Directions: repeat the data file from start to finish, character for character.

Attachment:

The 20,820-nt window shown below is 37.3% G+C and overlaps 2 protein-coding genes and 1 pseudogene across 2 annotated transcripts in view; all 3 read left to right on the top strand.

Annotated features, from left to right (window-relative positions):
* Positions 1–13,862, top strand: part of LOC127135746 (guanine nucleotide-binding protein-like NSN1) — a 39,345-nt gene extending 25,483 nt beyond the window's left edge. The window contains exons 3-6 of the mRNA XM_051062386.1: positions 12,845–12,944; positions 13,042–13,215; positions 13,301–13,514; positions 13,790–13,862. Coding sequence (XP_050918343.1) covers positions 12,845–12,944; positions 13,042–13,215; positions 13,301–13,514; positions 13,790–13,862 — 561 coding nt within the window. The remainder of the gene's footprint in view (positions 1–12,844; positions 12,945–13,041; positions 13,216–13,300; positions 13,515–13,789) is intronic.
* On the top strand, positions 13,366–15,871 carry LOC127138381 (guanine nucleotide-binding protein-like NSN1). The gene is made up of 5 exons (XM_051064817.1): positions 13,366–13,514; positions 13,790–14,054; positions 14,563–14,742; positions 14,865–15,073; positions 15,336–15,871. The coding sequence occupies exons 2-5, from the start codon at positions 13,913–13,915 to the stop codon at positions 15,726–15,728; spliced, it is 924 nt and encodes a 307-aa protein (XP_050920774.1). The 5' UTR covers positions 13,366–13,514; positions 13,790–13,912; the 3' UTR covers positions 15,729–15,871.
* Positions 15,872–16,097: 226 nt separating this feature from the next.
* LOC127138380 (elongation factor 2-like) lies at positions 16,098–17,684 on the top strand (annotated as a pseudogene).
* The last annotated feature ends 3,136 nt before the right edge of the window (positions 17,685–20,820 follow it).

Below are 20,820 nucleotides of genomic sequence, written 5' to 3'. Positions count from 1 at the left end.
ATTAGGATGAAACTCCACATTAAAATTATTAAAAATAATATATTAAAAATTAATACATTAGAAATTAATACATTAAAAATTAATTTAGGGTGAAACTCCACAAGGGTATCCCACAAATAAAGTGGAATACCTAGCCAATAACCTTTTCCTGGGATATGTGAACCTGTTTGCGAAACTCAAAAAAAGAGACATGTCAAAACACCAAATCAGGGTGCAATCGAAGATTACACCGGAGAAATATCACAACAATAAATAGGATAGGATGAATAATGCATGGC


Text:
The 20,820-nt window shown below is 37.3% G+C and overlaps 2 protein-coding genes and 1 pseudogene across 2 annotated transcripts in view; all 3 read left to right on the top strand.

Annotated features, from left to right (window-relative positions):
* Positions 1–13,862, top strand: part of LOC127135746 (guanine nucleotide-binding protein-like NSN1) — a 39,345-nt gene extending 25,483 nt beyond the window's left edge. The window contains exons 3-6 of the mRNA XM_051062386.1: positions 12,845–12,944; positions 13,042–13,215; positions 13,301–13,514; positions 13,790–13,862. Coding sequence (XP_050918343.1) covers positions 12,845–12,944; positions 13,042–13,215; positions 13,301–13,514; positions 13,790–13,862 — 561 coding nt within the window. The remainder of the gene's footprint in view (positions 1–12,844; positions 12,945–13,041; positions 13,216–13,300; positions 13,515–13,789) is intronic.
* On the top strand, positions 13,366–15,871 carry LOC127138381 (guanine nucleotide-binding protein-like NSN1). The gene is made up of 5 exons (XM_051064817.1): positions 13,366–13,514; positions 13,790–14,054; positions 14,563–14,742; positions 14,865–15,073; positions 15,336–15,871. The coding sequence occupies exons 2-5, from the start codon at positions 13,913–13,915 to the stop codon at positions 15,726–15,728; spliced, it is 924 nt and encodes a 307-aa protein (XP_050920774.1). The 5' UTR covers positions 13,366–13,514; positions 13,790–13,912; the 3' UTR covers positions 15,729–15,871.
* Positions 15,872–16,097: 226 nt separating this feature from the next.
* LOC127138380 (elongation factor 2-like) lies at positions 16,098–17,684 on the top strand (annotated as a pseudogene).
* The last annotated feature ends 3,136 nt before the right edge of the window (positions 17,685–20,820 follow it).

Below are 20,820 nucleotides of genomic sequence, written 5' to 3'. Positions count from 1 at the left end.
ATTAGGATGAAACTCCACATTAAAATTATTAAAAATAATATATTAAAAATTAATACATTAGAAATTAATACATTAAAAATTAATTTAGGGTGAAACTCCACAAGGGTATCCCACAAATAAAGTGGAATACCTAGCCAATAACCTTTTCCTGGGATATGTGAACCTGTTTGCGAAACTCAAAAAAAGAGACATGTCAAAACACCAAATCAGGGTGCAATCGAAGATTACACCGGAGAAATATCACAACAATAAATAGGATAGGATGAATAATGCATGGC